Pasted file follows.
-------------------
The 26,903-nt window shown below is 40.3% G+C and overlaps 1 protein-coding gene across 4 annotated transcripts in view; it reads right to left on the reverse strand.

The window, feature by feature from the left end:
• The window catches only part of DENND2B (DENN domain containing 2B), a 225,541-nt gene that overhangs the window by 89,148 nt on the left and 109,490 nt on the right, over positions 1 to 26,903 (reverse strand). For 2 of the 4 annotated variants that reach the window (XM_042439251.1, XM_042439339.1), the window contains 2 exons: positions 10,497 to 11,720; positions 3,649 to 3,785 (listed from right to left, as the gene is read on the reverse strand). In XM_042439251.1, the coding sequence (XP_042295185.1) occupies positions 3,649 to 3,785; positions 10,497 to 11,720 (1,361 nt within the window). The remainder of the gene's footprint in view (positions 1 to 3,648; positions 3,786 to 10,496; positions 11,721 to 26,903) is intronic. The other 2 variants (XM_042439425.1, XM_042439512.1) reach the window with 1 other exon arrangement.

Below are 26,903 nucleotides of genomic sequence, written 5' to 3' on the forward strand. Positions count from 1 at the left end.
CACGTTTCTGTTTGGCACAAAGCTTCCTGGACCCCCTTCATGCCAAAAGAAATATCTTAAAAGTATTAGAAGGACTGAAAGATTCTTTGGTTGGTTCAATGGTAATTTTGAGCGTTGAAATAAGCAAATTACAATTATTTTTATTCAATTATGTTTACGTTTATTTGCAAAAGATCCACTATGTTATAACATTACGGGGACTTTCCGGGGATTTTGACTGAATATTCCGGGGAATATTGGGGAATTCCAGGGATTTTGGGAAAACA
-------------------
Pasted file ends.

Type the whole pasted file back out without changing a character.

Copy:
The 26,903-nt window shown below is 40.3% G+C and overlaps 1 protein-coding gene across 4 annotated transcripts in view; it reads right to left on the reverse strand.

The window, feature by feature from the left end:
• The window catches only part of DENND2B (DENN domain containing 2B), a 225,541-nt gene that overhangs the window by 89,148 nt on the left and 109,490 nt on the right, over positions 1 to 26,903 (reverse strand). For 2 of the 4 annotated variants that reach the window (XM_042439251.1, XM_042439339.1), the window contains 2 exons: positions 10,497 to 11,720; positions 3,649 to 3,785 (listed from right to left, as the gene is read on the reverse strand). In XM_042439251.1, the coding sequence (XP_042295185.1) occupies positions 3,649 to 3,785; positions 10,497 to 11,720 (1,361 nt within the window). The remainder of the gene's footprint in view (positions 1 to 3,648; positions 3,786 to 10,496; positions 11,721 to 26,903) is intronic. The other 2 variants (XM_042439425.1, XM_042439512.1) reach the window with 1 other exon arrangement.

Below are 26,903 nucleotides of genomic sequence, written 5' to 3' on the forward strand. Positions count from 1 at the left end.
CACGTTTCTGTTTGGCACAAAGCTTCCTGGACCCCCTTCATGCCAAAAGAAATATCTTAAAAGTATTAGAAGGACTGAAAGATTCTTTGGTTGGTTCAATGGTAATTTTGAGCGTTGAAATAAGCAAATTACAATTATTTTTATTCAATTATGTTTACGTTTATTTGCAAAAGATCCACTATGTTATAACATTACGGGGACTTTCCGGGGATTTTGACTGAATATTCCGGGGAATATTGGGGAATTCCAGGGATTTTGGGAAAACA